Okay, so I am slightly biased. I admit it. I have a story in this deliciously inviting book, HOT APPLE CIDER WITH CINNAMON.
But, seriously, you have to admit she's a pretty girl with her lemon yellow frock. The subtitle - Stories of Finding Love in Unexpected Places
, follows through on its promise. I'm in the middle of soaking up these stories and believe me, your emotions will be stirred.
My story, Old Ladies' Perfume, on page 145, was an honour to write. I did it as a loving tribute to 'me Mum' who, bless her soul, is not here to read it herself and tell me off. Although it's a story with humour [she was a funny girl] and shared shenanigans [she did some crazy things], it is also a tale of the life lessons that my mother passed on to me. I shed a few tears as I penned my story. I sure do miss my mother. She would really like this book.
HOT APPLE CIDER WITH CINNAMON is a great book filled with so many different stories guaranteed to warm the heart. I love the way our trusty, patient editor, NJ Lindquist outlined the stories in her introduction. "Some are amusing, some serious, some plain and straightforward, some intricate and thought provoking. Some will make you cry, some will make you laugh, some might even make you angry. No two are alike, even though their themes may be similar. Some will resonate with you as you read them now. Some will come to life for you years from now when an experience you've had suddenly lets you see what the author was talking about. . ."
I am excited to share HOT APPLE CIDER WITH CINNAMON with others. This 100% Canadian literary delicacy with 61 excellent stories will take you to a quiet place and remind you that simple acts of love can make a lifetime of difference.
Wanna' join me on the reading journey?
Love Rebel -
an anthology written by five moms who blog, had me
nodding and smiling. It’s not a long read, but cuddled between the pages are
some passionate stories filled with love, challenges and downright honest
recollections of what motherhood is all about.
Anna Eastland, Monique LeBlanc, Bonnie Way, Monique Les
& Melanie Jean Juneau team up with editor, Roberta Cottam and designer, Laura
Wrubleski to put together this book of encouragement and blessings for those
who have ever had the privilege of being called ‘Mom’ (or who are looking
forward to that day!)
As I was reading, I started jotting down notes – joy phrases;
sage advice; brilliant quotes. I was barely halfway through before I realized I
had almost two full pages. Something
rings true as each author ushers me into her life. Perhaps it is the
vulnerability and the frankness of the authors. The stories are all different yet share a common
thread -mothers are vessels for the miracle of life. A good reminder to our
society where motherhood is too often considered secondary or not as important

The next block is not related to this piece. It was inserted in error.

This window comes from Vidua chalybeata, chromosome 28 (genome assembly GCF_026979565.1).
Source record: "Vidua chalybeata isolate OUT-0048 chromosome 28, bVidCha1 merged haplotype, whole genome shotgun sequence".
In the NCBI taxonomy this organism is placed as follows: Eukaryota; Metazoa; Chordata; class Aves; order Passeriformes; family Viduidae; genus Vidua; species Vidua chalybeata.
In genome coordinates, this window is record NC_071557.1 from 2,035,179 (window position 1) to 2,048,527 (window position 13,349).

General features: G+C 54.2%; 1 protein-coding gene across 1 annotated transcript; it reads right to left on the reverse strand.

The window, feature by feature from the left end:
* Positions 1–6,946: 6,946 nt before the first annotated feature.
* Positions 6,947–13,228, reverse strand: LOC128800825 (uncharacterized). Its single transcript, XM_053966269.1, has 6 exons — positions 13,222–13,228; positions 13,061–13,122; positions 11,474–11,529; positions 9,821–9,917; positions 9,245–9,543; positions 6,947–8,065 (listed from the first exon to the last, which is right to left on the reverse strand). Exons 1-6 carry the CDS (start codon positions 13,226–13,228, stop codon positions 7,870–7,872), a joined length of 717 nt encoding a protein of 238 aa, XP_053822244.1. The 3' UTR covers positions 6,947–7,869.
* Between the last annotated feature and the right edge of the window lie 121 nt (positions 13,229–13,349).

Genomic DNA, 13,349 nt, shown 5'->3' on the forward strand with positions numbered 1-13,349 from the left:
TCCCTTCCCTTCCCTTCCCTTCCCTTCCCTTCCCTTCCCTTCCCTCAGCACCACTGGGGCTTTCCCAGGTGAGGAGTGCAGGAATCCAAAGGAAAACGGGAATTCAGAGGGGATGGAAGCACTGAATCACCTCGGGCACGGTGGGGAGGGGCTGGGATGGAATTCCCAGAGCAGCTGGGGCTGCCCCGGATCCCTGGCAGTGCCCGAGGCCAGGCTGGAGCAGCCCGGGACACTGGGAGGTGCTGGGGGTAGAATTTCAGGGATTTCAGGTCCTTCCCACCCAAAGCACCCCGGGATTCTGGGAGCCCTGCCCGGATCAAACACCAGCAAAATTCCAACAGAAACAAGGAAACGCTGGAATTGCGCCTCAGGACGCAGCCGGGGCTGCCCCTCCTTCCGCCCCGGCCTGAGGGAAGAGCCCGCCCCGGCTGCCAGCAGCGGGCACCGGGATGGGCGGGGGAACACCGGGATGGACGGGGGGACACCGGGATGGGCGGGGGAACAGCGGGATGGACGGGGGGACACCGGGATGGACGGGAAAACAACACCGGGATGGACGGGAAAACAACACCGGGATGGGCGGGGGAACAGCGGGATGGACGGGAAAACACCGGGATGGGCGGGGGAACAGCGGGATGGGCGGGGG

as career and climbing the corporate ladder.
I think Bonnie Way said it best – “As I gave myself
permission to just be a mom, all the little daily tasks of motherhood became a
joy, instead of a chore.”
Each powerful story of love focusses on how ‘children are
not merely bodies to be cared for.’ I love the part where Anna Eastland
stresses that children are emerging intellects; budding souls; creative spirits. Anna also relays the heartbreaking story of
losing her little girl right after she was born. She asks God why He broke her
heart in two. She felt Him answer: “To make it bigger.”
Then there are stories of octogenarian relationships that
turn into valuable lessons all around; tales of toilet brushes, the sharing of chores,
the blessing of baby shoes, a 5’1” 104 pound mother of nine who learns the true
meaning of motherly love and how a hard of hearing momma’ adjusts thanks to a
healthy dose of humour, a ton of patience and through the love of a supportive
family and friends.
Like a little sprinkling of stardust, Love Rebel – Reclaiming Motherhood has tucked between stories, dashes of poignant poetry and measures of delightful quotes straight from the
hearts of our moms’ children. What fun.
I’m thinking that Love
Rebel – Reclaiming Motherhood, is a book that can easily be read over and
over (and over). A breath of fresh air.
Stirring and incredibly revealing, Rose McCormick Brandon's book, "Promises of Home - Stories of Canada's British Home Children," challenged my emotions. Sometimes I wanted to cry. Sometimes my anger at the cruelty of people made me speak out loud. Other times I felt so sorry for the children who were dropped off at the homes for disadvantaged children and then sent to Canada not knowing what to expect. I had heard a little of the Dr. Bernado homes, but this book and the stories contained therein beckoned me in and shone a light on the plight of so many helpless children. Many children who were sent from the homes in England to Canada expected a better life. Some stories were filled with happy experiences, but more often than not, children were signed on as indentured servants; some seemed just as slaves. Some encountered abuse at the hand of the very people who had supposedly agreed to give them a better life in Canada. The voices are real in this book. There are authentic and treasured photographs of children which makes these stories even more alive.
The British Home Children, through their suffering and their bravery, have contributed greatly to the history of Canada. Their voices need to be heard and their stories need to be told. Rose McCormick Brandon manages to do that very well in this book. Her empathetic heart and sensitivity to the human condition and what so many children endured over so many years, is remarkable. I highly recommend this book to anyone interested in this topic and I actually would love to see this book as required reading in schools - nothing like learning history straight from the heart.rite your post here.